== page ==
metroactive.com | sanjose.com | metrosiliconvalley.com | MAY 17-23 2017
12 SUMMER GUIDE
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Back to Monterey MISTY MORNING Father John Misty will help infuse this year’s 50-year anniversary of the Monterey International Pop Festival with his sardonic brand of 21st century folk-rock.
IFTY YEARS AGO this June, Jimi Hendrix made his major American debut at the Monterey International Pop Music Festival—catalyzing the counterculture with a positively electric performance. The then-23-year-old guitarist played with his teeth, coaxed torrents of terrific feedback from his amplifier and then set his Fender ablaze in one of the most iconic moments in rock & roll history.
It was the summer of 1967. The hippie movement was at its zenith and optimism was high that a new age was upon us—an era of world peace, LSD-enlightenment and machines of loving grace. Half a century on, it can feel like the world is burning hotter than Jimi’s infamous Stratocaster. Thankfully we’ve got Father John Misty. Fresh on the heels of his third, and most ambitious, full-length, Pure Comedy, Father John—a.k.a. Josh Tillman—joins Regina Spektor, Dr. Dog, Phil Lesh, Kurt Vile and many others at
the 50th anniversary celebration of the first Monterey Pop, June 16-18. Now, more than ever, we look to Tillman to help make sense of the senselessness. Posing as a cynic, this sardonic shaman is only a part-time pessimist. And while Pure Comedy seeks to skewer every partisan viewpoint, Tillman doesn’t shy away from taking a definitive stand. His is a 21st century update on “All You Need is Love”—The Beatles’ own Summer of Love pronouncement. We’re all “just random matter suspended in the dark,” Tillman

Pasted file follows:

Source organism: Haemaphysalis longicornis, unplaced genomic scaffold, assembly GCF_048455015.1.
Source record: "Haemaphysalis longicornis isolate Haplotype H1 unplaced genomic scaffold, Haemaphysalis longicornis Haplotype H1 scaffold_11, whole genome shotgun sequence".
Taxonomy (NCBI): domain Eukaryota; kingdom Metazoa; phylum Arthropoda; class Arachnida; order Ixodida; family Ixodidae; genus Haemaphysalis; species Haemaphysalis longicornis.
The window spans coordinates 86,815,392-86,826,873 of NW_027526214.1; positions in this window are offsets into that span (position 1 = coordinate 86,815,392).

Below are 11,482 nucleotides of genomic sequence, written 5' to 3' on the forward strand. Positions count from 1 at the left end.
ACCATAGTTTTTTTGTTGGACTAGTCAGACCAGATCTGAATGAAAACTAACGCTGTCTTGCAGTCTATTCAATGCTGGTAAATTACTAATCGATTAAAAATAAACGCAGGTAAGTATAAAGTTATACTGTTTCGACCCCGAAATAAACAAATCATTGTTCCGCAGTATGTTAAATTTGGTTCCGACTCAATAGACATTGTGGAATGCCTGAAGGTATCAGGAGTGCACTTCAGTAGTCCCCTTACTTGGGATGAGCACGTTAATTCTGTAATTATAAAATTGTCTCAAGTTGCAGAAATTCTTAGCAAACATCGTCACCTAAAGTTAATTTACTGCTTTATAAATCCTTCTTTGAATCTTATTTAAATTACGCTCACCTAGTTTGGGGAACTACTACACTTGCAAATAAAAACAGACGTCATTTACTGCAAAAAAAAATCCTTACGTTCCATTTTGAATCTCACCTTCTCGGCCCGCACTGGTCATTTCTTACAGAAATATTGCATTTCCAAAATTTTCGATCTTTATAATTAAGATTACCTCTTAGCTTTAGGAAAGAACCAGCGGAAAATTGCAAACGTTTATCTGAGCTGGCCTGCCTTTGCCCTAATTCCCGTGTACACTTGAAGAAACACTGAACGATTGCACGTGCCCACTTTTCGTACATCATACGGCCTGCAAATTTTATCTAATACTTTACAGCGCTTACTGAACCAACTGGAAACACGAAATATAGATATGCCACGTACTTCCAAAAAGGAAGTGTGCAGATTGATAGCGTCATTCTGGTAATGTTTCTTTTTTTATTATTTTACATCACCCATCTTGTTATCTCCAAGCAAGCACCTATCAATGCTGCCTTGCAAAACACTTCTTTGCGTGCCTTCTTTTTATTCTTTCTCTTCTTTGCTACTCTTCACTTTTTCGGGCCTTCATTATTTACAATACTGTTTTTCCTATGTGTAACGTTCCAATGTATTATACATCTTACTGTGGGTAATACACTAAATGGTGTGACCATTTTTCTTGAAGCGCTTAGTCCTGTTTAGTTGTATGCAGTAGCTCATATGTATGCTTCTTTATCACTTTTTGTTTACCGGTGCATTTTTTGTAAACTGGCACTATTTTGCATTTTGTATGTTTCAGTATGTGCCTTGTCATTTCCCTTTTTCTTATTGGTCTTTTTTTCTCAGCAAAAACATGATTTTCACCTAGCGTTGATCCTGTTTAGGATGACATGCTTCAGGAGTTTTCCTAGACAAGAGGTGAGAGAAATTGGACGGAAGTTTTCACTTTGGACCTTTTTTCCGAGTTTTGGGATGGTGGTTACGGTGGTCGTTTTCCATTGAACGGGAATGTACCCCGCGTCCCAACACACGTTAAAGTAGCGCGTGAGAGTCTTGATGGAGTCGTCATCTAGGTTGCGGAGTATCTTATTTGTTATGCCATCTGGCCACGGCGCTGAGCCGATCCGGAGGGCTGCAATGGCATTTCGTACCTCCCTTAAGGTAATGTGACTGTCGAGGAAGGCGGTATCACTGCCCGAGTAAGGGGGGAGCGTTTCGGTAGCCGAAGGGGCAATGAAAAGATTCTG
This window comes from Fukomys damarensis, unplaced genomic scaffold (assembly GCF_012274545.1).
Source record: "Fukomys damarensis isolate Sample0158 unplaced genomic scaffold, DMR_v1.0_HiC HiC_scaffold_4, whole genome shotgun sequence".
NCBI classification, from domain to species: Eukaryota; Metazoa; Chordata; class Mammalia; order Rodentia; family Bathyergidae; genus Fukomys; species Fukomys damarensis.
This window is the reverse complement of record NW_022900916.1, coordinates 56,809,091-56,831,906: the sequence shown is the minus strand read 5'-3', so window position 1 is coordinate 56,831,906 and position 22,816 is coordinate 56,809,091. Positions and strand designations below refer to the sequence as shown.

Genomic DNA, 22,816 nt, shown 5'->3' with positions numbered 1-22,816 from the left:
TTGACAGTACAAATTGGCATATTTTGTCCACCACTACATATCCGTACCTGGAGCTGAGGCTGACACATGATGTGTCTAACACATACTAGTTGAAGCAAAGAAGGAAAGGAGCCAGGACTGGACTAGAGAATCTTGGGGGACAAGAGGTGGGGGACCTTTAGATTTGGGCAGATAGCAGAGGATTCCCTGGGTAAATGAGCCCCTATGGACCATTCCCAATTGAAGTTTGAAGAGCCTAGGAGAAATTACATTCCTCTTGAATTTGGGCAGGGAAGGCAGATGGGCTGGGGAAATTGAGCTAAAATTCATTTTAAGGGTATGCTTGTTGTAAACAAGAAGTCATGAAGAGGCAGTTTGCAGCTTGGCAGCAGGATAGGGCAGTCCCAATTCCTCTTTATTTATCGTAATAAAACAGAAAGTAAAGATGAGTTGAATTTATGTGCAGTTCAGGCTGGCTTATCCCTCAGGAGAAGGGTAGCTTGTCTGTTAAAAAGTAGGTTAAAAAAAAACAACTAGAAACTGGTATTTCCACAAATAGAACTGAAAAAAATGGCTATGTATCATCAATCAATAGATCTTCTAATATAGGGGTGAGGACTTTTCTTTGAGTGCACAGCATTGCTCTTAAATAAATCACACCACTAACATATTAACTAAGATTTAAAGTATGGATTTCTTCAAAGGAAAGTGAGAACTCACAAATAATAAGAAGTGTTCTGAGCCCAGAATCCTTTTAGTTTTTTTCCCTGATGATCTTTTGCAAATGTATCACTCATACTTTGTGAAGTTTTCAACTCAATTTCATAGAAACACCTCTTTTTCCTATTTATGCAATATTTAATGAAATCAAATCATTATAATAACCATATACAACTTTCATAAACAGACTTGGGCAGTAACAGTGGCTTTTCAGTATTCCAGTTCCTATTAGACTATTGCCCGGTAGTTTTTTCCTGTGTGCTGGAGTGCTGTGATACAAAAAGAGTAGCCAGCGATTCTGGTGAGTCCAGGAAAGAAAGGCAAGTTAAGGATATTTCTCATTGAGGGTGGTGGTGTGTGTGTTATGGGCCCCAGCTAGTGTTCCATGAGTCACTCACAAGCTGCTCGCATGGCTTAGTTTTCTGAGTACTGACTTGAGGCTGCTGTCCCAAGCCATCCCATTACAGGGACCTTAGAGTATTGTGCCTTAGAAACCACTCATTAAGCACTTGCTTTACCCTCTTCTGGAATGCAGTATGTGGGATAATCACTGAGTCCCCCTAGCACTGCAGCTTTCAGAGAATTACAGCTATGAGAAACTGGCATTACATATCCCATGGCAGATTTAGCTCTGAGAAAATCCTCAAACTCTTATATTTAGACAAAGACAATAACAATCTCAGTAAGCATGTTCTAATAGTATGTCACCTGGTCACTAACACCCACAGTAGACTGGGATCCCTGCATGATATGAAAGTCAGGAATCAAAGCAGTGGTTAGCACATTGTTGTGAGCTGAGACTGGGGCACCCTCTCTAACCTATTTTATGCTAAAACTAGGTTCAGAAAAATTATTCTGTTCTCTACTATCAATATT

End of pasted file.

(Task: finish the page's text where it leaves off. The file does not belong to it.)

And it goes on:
sings at the close of Pure Comedy’s title track. “I hate to say it, but each other’s all we got.” —Nick Veronin
Dead & Company Shoreline Amphitheatre, Mountain View | Jun 3-4 It’s 2017, and we can pretty much all agree that the rules have gone out the window. A “boss” from a reality TV show is president, careers have been replaced by driving people around in their Nissan, and the Grateful Dead are back and playing with John Mayer. But unlike the 45th president and the gig economy, Dead & Co. has been consistently entertaining crowds and receiving unanimously positive reviews. For those on the Dead bus, this is a rare chance to see Bob Weir, Mickey Hart and Bill Kreutzmann jam like it’s 1967.
Roger Waters SAP Center, San Jose | Jun 7 How many thousands of bedrooms have been covered in images from Dark Side of the Moon, The Wall and Wish You Were Here? If Pink Floyd didn’t exist, neither would the American dorm room as we know it. This June, Floyd bassist/ and singer Roger Waters comes to the SAP center in support of Is This the Life We Really Want?, his first album in 25 years. The record has been described as an “unflinching commentary on the modern times,” which means the singer of The Wall will be addressing a president whose racist campaign revolved around building a new one. Get ready.